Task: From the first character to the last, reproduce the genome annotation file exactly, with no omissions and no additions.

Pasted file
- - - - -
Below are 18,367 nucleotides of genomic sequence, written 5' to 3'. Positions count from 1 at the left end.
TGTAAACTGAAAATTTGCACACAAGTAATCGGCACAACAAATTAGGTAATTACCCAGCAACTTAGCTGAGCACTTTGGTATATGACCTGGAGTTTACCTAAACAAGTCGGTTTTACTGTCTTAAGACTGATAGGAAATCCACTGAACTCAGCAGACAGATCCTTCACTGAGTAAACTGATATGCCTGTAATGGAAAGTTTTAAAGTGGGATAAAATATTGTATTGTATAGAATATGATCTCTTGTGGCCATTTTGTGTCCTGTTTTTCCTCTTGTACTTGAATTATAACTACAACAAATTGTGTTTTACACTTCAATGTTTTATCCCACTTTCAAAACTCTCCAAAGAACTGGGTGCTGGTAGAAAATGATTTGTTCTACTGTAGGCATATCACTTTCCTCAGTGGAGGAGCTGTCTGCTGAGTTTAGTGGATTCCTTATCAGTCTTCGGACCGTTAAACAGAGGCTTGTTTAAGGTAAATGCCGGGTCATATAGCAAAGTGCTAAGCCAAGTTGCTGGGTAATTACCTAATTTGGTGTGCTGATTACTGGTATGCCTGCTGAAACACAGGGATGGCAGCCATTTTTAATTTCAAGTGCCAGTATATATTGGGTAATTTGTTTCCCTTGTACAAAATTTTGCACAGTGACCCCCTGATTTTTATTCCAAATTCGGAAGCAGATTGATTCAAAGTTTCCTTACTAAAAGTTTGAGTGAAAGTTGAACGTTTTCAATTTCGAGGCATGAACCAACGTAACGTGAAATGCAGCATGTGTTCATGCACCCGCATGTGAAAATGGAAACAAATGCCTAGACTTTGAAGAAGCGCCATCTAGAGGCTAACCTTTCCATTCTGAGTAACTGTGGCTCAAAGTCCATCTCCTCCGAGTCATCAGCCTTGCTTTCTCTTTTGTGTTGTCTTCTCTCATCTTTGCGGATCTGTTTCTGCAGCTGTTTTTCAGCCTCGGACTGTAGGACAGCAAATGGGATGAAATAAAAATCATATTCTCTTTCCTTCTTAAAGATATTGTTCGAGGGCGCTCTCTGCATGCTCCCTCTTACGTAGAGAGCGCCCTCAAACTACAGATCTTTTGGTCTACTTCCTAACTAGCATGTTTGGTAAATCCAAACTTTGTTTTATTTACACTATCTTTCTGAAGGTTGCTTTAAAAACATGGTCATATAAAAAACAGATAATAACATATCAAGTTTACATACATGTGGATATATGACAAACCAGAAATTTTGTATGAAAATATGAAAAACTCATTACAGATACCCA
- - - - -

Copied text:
Below are 18,367 nucleotides of genomic sequence, written 5' to 3'. Positions count from 1 at the left end.
TGTAAACTGAAAATTTGCACACAAGTAATCGGCACAACAAATTAGGTAATTACCCAGCAACTTAGCTGAGCACTTTGGTATATGACCTGGAGTTTACCTAAACAAGTCGGTTTTACTGTCTTAAGACTGATAGGAAATCCACTGAACTCAGCAGACAGATCCTTCACTGAGTAAACTGATATGCCTGTAATGGAAAGTTTTAAAGTGGGATAAAATATTGTATTGTATAGAATATGATCTCTTGTGGCCATTTTGTGTCCTGTTTTTCCTCTTGTACTTGAATTATAACTACAACAAATTGTGTTTTACACTTCAATGTTTTATCCCACTTTCAAAACTCTCCAAAGAACTGGGTGCTGGTAGAAAATGATTTGTTCTACTGTAGGCATATCACTTTCCTCAGTGGAGGAGCTGTCTGCTGAGTTTAGTGGATTCCTTATCAGTCTTCGGACCGTTAAACAGAGGCTTGTTTAAGGTAAATGCCGGGTCATATAGCAAAGTGCTAAGCCAAGTTGCTGGGTAATTACCTAATTTGGTGTGCTGATTACTGGTATGCCTGCTGAAACACAGGGATGGCAGCCATTTTTAATTTCAAGTGCCAGTATATATTGGGTAATTTGTTTCCCTTGTACAAAATTTTGCACAGTGACCCCCTGATTTTTATTCCAAATTCGGAAGCAGATTGATTCAAAGTTTCCTTACTAAAAGTTTGAGTGAAAGTTGAACGTTTTCAATTTCGAGGCATGAACCAACGTAACGTGAAATGCAGCATGTGTTCATGCACCCGCATGTGAAAATGGAAACAAATGCCTAGACTTTGAAGAAGCGCCATCTAGAGGCTAACCTTTCCATTCTGAGTAACTGTGGCTCAAAGTCCATCTCCTCCGAGTCATCAGCCTTGCTTTCTCTTTTGTGTTGTCTTCTCTCATCTTTGCGGATCTGTTTCTGCAGCTGTTTTTCAGCCTCGGACTGTAGGACAGCAAATGGGATGAAATAAAAATCATATTCTCTTTCCTTCTTAAAGATATTGTTCGAGGGCGCTCTCTGCATGCTCCCTCTTACGTAGAGAGCGCCCTCAAACTACAGATCTTTTGGTCTACTTCCTAACTAGCATGTTTGGTAAATCCAAACTTTGTTTTATTTACACTATCTTTCTGAAGGTTGCTTTAAAAACATGGTCATATAAAAAACAGATAATAACATATCAAGTTTACATACATGTGGATATATGACAAACCAGAAATTTTGTATGAAAATATGAAAAACTCATTACAGATACCCA